As False Cast by S.W. Hubbard opens, Earl Davis responds to a call during his first week as a sworn officer, only to find local survivalist woodsman Ronnie Gatrell holding hostage his wife’s Happy Camper Day Care. His motivation? The bank is going to repossess his house. Earl successfully talks Ronnie into letting the children and his wife leave the house, making Earl a hero for a limited time. Then, Ronnie breaks out of jail and becomes a folk hero in Trout Run, NY. Though the state police don’t want to include the Trout Run police in the investigation, Chief Frank Bennett works to track down the escaped prisoner, who shows signs of more and more mental deterioration as time goes by, making the race to catch Ronnie become more and more urgent.
As with other books by Hubbard, I really enjoyed getting to listen to False Cast. The whole Adirondack Mountain Mystery Series is exciting, with especially well-drawn characters whom listeners get to know well and feel a personal connection to. In many books, especially when I listen to them in the audio format, it becomes easy to lose track of some of the characters amid the bunch. I recently listened to a book that shall remain unnamed (but not by Hubbard) in which I found myself lost during the famous scene that unveils the murderer. I couldn’t place the bad guy among all the many characters in the book, which clearly disrupted my enjoyment of the book. But I never have to worry about such confusion with Hubbard’s books, which depict each character very uniquely
In addition, I appreciate the creative plots of Hubbard’s books, and False Cast contains many interesting threads that tie in together to create an exciting unified plot. I thought this book had many such threads that I enjoyed getting to read.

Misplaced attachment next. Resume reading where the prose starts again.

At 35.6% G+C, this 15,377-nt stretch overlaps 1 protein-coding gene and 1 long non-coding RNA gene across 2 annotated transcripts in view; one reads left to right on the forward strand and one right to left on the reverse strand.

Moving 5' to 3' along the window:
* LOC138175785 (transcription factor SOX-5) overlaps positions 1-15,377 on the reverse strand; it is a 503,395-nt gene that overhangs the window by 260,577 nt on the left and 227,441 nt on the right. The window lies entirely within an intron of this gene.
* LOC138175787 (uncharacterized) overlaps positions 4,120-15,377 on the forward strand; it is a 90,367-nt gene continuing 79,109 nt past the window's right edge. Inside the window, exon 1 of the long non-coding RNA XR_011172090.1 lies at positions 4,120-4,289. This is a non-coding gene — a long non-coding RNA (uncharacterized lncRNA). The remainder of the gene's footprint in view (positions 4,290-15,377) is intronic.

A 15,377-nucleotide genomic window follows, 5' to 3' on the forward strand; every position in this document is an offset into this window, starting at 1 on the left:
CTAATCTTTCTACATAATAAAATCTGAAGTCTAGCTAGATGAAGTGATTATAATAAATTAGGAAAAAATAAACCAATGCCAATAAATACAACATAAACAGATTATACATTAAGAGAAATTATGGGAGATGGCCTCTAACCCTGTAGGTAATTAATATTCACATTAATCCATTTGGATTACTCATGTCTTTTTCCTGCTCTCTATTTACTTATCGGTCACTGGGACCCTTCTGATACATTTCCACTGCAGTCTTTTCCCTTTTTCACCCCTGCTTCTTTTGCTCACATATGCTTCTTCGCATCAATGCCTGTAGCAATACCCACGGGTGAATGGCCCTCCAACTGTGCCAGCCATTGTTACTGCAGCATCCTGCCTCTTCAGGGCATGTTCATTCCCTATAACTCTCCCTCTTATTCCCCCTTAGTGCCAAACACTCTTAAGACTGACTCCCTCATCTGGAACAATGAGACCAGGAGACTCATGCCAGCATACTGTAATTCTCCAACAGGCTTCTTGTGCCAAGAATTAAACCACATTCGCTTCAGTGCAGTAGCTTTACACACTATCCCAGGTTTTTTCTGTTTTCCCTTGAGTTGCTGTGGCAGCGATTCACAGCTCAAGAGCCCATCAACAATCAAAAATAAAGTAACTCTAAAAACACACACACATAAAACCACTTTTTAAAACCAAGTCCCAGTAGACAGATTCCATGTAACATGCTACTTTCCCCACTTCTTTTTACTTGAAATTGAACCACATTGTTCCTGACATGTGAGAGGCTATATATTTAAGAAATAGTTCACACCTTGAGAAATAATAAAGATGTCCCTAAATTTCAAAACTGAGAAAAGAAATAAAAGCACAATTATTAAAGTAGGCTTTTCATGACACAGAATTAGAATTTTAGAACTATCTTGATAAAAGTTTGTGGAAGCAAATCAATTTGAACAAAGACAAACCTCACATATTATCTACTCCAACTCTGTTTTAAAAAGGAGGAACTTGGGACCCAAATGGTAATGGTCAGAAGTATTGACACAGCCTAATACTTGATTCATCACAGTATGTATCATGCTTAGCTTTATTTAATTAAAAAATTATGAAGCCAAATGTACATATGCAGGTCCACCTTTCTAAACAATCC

One detail I particularly appreciated was the parallel the book makes between Ronnie Gatrell and John Brown, of the 1859 Harper’s Ferry raid. Both get seen by some as terrorists and by others as freedom fighters. False Cast features a reenactment of the raid, which involved Brown’s trying to meet honorable goals through violence. In the same way, Ronnie tries to deal with the loss of his house through violence as well.
I really appreciated the audiobook performance of Danny Campbell, who does an excellent job of making False Cast seem especially exciting. The timbre of his voice suits the character of Frank, using good levels of expression to indicate the ups and downs found in the book and not over-emoting.
I highly recommend listening to False Cast, which is a fascinating book. However, I recommend listening to the series in order so that you get the sense of the series and the characters. I give this book five stars!
Disclaimer: I received a free copy of this audiobook for review purposes, but that had no influence on the content of my revue.
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